January 22, 2017
First Woman Priest in the Anglican Communion, 1944
Or Read Below
Walking the Kingdom Near
January 23, 2017 by Barb Ballenger
I drew quite a day on the sermon rotation, with the challenge of preaching on an inaugural weekend that also held the largest nationwide protests in U.S. history. The Scriptures are from the Feastday liturgy of Florence Li Tim-Oi, which we celebrated a little early this week: Jeremiah 17:14-18a; Galatians 3:23-28, and Luke 10: 1-9.
Well friends, we’ve had quite a weekend. On Friday we had the inauguration of our 45th president, Donald J. Trump. In his inaugural address, he said: “What truly matters is not which party controls our government, but whether our government is controlled by the people.”
“Everyone is listening to you now,” he told the American people.
Then Saturday, women picked up the microphone. And they lifted up a particular vision for what must come first in the strongest and most powerful country in the world — they called for a country that upholds human rights and dignity, protects vulnerable and marginalized people, safeguards children and their future, stewards the earth and its climate and condemns violence of all kinds.
Not everyone out there, or even in here, might agree on how that should be done. But yesterday, millions of people throughout our country and the world marched and held rallies insisting it must be done.
The question for today is how are we going to live into that vision, and the reality that we face? Where is Jesus going to take us?
Today we have the help of an extraordinary Anglican woman – The Rev. Florence Li Tim-Oi – the first woman to be ordained a priest in the Anglican Communion. (Read more here and here ) St. Martin’s is celebrating her feast day today.
Her story has a particular resonance right now.
Florence Li Tim-Oi was a native of Hong Kong who was ordained a priest by her bishop in 1944. At the time she was a deaconess serving an Anglican congregation in the region of Macau, ministering to war refugees from China. Because Japan invaded the region, priests couldn’t get to Macau to celebrate the Eucharist, so Deaconess Tim-Oi had been working under a special license to offer the sacraments. Then in 1944 the Anglican Bishop of Hong Kong ordained her a priest, putting holy orders on the sacramental work that she was already doing.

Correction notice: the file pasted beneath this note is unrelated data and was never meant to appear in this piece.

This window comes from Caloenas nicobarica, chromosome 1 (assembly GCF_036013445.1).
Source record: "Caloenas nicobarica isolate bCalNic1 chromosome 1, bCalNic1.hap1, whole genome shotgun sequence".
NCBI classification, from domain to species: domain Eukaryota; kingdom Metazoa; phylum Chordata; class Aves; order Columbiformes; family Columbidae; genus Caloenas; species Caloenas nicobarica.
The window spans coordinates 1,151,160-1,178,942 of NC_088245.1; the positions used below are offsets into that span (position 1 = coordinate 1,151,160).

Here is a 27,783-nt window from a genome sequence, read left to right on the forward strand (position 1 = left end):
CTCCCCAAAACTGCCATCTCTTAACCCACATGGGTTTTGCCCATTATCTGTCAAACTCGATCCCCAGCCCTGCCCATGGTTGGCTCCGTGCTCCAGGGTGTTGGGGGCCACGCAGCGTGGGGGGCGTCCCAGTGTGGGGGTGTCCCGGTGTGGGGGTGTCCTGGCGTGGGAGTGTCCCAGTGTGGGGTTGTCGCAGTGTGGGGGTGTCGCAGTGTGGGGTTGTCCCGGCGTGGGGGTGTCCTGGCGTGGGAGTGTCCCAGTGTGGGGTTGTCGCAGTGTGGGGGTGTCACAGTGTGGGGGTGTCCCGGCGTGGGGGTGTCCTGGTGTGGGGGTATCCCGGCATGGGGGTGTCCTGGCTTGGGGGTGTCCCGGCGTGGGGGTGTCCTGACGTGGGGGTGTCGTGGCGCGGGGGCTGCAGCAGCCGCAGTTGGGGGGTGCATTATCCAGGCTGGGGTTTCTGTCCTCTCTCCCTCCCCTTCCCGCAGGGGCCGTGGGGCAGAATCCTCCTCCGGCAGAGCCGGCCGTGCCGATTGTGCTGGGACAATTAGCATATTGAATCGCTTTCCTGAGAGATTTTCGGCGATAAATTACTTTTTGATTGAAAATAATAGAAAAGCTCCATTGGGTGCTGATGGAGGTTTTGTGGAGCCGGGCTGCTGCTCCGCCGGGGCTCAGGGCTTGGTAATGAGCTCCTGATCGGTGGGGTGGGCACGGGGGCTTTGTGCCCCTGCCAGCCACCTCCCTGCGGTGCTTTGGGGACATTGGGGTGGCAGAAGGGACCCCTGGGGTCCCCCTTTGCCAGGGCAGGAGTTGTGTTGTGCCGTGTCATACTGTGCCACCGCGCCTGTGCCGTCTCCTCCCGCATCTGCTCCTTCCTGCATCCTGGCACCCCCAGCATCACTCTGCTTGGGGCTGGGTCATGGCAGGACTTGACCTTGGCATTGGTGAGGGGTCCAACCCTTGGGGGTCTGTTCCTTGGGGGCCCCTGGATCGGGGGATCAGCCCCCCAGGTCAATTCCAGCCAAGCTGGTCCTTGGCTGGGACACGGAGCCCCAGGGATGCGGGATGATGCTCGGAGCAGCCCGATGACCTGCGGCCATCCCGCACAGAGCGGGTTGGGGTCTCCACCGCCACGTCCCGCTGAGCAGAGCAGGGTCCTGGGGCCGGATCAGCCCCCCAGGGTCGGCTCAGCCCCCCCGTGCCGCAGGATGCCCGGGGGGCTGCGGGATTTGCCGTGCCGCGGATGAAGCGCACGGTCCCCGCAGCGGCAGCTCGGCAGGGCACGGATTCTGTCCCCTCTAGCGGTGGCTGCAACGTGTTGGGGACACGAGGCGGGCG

Which was OK during war time, in an emergency. But after World War II, when the dust had settled, the Anglican Communion was not so pleased to have a woman priest that it hadn’t authorized. Conflict ensued. And Florence Li Tim-Oi voluntarily surrendered her priest’s license, until such time as the church would recognize women’s ordination. But she did not surrender her Holy Orders.
With the blessing of her bishop she continued to do pastoral work. She continued to do that work when Communists came to power in China in 1949. When China closed its churches about a decade later, her pastoral work earned her the label of counter-revolutionary, and she was forced to endure re-education. Rev. Tim-Oi had to cut up her vestments with a scissors in the presence of the Chinese Red Guard. She would pray on a mountain alone in order not to implicate her other Christian friends. She worked on a farm and then a factory until the churches reopened in the late 1970s. Then she went back to her ministry.
On a visit to family in Canada in 1981 she was licensed as a priest in the diocese of Montreal, when women’s ordination had been finally recognized in the Anglican Communion. Rev. Tim-Oi eventually settled in the Diocese of Toronto where she worked as a priest until her death in 1992. The church observes the feast of her Ordination on January 24 each year – this Thursday.
The Scriptures we heard today are those assigned to her feast day. So it makes sense that we listen to Jeremiah as he says, “I have not run away from being a shepherd in your service, nor have I desired the fatal day. You know what came from my lips;
it was before your face.”
The Gospel for her feast is an interesting one. Luke’s version of the commissioning of the 70 disciples to be Jesus’ advance team is one of the great success stories of Jesus’ ministry. In the passage we heard today, we just get the instructions, which were similar to ones he gave to the 12 apostles the chapter before. They are to go out to the area village by two’s, dress light (no backpacks), depend upon the hospitality of the people that welcome them. Wherever they stay they are to heal the sick and assure their hosts that the Kingdom of God has come near. Don’t go from house to house, trading your good news for a better meal. Stay put, eat what you’re given, let your blessing abide there.